1. Where should the schools be, in your opinion? As far from houses as possible, I guess? Maybe they could find a way to put them all underground.

    2. i used to live across the street from the Live Oaks school and Jackson Playground at the base of Potrero and I worked from home 2-3 days a week then. Children playing (and at times yelling) during the day, the National Anthem and metal bats until 10PM during baseball season. Tennis and Basketball games, Ultimate tournaments.

      Personally i loved the sounds of happy life in a city and opened my windows.

      I may have run to the window a few times to follow a crowd roar or a spontaneous song but my work didn’t suffer. and I moved because I couldn’t get my landlord to name a price when we wanted to buy.

    3. We live across the street from a high school and an elementary school. Occasional band music. Elementary schoolchildren are required 200 minutes of physical activity every two weeks. Do the math. That’s 20 minutes a day. Even if recess is rotated, there are kids outside, what, 40 minutes a day, with maybe some before-school playing for 15 minutes (the amount of time they provide playground supervision). Husband works from home and has never found it annoying. I frankly find it depressing how little playing kids get these days.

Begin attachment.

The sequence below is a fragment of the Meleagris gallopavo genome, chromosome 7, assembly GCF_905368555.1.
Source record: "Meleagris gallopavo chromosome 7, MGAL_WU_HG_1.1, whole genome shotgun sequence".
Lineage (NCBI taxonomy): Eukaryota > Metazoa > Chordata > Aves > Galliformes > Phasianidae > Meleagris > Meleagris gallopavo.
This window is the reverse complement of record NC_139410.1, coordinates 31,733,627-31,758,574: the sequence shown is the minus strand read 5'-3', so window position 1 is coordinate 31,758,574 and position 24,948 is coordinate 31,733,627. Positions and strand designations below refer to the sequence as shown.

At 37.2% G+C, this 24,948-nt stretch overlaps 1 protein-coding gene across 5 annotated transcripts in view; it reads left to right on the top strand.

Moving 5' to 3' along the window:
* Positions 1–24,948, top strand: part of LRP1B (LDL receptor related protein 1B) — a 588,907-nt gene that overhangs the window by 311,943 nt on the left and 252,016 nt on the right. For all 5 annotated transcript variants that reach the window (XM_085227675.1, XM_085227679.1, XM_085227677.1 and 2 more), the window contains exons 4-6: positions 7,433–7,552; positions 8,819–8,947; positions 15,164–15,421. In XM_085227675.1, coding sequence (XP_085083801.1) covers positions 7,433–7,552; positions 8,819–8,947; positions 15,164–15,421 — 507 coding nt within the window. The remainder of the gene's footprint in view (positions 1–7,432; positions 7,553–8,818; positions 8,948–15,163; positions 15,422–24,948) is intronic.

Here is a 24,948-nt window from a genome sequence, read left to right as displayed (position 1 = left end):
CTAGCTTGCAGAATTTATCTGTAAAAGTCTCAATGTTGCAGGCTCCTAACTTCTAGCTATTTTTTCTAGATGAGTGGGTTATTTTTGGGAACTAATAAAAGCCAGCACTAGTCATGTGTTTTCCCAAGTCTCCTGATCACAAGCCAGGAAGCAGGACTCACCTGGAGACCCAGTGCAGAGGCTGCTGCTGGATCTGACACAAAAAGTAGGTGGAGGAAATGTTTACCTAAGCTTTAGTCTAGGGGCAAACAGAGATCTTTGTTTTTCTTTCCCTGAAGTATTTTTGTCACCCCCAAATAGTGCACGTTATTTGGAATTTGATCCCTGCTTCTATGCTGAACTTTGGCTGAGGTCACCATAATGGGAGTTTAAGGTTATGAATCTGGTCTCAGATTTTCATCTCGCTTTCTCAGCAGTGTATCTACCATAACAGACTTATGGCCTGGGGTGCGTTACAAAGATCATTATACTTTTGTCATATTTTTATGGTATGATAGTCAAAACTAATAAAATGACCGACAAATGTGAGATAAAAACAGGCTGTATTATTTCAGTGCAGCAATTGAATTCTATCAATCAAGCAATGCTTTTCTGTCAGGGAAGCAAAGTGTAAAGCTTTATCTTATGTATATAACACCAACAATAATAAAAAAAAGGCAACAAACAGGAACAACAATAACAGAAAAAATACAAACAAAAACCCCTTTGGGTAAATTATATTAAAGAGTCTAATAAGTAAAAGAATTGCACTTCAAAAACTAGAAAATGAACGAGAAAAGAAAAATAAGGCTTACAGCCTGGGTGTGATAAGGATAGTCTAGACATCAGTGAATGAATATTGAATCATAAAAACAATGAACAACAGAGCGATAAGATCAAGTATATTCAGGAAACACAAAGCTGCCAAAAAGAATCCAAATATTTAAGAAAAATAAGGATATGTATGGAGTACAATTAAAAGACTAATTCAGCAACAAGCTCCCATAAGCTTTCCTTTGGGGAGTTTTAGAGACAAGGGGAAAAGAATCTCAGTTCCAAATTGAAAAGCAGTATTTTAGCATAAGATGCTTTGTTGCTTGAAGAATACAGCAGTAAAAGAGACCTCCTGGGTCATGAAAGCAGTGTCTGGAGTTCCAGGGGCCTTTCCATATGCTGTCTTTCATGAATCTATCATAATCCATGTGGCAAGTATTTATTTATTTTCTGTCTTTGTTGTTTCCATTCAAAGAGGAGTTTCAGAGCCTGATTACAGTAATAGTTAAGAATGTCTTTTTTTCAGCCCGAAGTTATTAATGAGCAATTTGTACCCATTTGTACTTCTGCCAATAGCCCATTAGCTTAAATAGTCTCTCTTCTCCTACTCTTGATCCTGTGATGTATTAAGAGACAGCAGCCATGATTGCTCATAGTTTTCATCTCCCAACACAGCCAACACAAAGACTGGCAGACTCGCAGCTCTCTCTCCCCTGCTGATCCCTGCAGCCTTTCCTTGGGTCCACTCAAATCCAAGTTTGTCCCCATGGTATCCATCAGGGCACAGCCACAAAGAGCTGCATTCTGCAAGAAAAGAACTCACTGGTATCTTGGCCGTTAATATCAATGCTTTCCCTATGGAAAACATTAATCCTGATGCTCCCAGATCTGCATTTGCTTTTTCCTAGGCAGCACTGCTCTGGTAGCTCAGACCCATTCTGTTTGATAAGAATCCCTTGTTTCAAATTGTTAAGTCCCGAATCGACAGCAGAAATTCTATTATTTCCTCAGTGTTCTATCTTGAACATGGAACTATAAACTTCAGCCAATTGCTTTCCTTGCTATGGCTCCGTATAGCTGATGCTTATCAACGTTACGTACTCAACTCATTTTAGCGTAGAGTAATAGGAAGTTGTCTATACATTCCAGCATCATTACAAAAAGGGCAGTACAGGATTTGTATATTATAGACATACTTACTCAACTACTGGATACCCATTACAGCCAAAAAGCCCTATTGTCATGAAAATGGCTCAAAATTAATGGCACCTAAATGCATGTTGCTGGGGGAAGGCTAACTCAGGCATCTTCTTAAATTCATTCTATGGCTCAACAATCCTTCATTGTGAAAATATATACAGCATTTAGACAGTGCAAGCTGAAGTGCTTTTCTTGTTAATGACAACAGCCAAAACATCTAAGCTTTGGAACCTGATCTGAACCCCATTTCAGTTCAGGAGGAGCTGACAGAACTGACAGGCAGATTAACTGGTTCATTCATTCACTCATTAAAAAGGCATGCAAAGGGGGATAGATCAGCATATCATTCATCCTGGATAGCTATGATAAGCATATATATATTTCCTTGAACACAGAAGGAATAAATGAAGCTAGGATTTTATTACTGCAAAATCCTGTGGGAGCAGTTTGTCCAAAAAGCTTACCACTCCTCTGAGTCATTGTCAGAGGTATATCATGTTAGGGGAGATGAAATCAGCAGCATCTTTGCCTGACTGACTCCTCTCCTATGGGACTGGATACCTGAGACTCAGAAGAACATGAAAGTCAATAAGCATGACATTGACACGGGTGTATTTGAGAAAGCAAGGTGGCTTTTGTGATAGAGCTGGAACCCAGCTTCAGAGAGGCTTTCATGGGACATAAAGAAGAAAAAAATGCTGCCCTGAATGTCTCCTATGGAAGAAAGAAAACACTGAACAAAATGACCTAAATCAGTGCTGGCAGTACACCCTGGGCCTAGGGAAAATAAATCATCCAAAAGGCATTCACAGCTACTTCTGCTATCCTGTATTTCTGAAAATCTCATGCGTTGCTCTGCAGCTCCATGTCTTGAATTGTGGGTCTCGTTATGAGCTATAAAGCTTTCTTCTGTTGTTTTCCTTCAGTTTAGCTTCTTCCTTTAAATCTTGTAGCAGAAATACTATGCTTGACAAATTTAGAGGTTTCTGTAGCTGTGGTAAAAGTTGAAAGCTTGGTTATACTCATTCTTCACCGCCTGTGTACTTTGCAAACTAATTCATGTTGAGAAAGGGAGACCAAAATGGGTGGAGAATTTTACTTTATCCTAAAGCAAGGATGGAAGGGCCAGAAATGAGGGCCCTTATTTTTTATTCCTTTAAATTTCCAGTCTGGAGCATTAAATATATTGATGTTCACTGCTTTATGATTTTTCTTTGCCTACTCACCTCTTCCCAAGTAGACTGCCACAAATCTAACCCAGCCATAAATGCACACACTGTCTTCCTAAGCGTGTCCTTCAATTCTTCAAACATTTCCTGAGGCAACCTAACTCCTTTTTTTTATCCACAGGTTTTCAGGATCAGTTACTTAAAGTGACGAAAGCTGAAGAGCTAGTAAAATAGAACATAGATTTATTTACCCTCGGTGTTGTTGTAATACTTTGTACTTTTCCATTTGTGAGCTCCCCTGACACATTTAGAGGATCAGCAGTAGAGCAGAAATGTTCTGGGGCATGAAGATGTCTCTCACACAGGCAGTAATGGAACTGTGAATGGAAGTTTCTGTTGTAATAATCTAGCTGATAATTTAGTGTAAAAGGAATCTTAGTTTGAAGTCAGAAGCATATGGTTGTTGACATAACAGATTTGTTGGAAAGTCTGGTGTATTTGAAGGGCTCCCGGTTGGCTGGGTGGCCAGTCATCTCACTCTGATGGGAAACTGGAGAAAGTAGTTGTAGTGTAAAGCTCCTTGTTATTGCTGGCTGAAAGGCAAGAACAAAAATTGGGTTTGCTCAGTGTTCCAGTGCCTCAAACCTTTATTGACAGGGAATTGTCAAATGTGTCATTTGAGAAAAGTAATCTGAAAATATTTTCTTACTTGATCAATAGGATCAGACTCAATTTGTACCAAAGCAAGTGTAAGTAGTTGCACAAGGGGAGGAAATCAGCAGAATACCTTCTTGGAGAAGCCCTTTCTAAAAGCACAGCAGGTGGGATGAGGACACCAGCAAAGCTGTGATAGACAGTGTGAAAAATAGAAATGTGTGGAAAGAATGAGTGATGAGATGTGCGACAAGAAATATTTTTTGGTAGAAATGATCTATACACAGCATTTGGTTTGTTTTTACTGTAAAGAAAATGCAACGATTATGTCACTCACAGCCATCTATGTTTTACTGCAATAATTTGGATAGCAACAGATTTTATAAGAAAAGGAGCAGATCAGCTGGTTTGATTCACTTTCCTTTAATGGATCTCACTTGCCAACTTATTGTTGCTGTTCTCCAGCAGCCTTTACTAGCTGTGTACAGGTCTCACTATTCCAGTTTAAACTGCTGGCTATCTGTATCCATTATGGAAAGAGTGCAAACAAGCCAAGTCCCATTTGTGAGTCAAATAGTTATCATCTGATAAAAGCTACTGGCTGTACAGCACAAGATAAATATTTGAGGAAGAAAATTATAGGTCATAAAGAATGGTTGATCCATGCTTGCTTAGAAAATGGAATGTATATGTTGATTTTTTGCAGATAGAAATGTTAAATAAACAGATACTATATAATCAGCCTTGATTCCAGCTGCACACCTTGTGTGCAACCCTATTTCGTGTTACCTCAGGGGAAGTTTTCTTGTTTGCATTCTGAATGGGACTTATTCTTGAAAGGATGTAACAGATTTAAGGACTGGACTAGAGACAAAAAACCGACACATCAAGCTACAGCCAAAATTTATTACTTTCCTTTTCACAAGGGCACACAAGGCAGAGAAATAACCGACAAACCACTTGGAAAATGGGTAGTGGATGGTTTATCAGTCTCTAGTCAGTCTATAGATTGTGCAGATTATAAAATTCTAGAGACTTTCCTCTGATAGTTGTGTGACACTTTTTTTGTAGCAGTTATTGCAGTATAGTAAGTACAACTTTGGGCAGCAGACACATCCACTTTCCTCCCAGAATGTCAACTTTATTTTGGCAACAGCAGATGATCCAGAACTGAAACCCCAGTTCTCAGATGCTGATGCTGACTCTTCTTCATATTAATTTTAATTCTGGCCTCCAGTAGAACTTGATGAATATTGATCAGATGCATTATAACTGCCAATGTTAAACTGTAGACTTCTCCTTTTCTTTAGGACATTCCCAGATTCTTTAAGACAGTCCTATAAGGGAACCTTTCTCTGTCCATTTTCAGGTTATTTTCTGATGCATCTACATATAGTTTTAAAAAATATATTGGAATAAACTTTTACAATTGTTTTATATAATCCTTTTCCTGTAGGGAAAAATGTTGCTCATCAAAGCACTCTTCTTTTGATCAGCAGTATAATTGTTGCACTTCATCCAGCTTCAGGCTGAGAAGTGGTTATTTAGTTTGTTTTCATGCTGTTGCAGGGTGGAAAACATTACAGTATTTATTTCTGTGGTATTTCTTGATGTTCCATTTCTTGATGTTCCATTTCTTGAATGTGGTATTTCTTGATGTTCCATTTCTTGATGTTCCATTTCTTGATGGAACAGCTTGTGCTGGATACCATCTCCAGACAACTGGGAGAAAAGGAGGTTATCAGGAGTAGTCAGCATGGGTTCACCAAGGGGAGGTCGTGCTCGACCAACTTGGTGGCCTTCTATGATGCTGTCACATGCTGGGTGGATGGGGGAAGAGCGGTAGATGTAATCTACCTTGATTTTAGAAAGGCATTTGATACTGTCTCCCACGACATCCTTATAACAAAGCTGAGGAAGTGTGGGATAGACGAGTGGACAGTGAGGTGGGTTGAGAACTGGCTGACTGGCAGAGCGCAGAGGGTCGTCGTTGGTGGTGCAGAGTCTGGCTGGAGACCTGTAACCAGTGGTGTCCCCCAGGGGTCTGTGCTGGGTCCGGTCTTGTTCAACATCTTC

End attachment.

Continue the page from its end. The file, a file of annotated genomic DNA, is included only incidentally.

Traffic is tough for 30 minutes twice in the morning and twice in the afternoon (twice, because two schools, so it would be less if just one school). You time it right and you’d never care. One benefit of living close to a (good) school: walking your kids to school and then having them get themselves home when they’re older.

      That said, Saltowitz? This is not a school I would think typical Mission Terracers could afford (correct me if I’m wrong). Would it truly be a neighborhood school? Or SUV’s pulling in from Noe?

  6. You live in one of THE major cities in the entire United Cities and expect it to be like the suburbs? Talk about completely unreasonable & irrational expectations.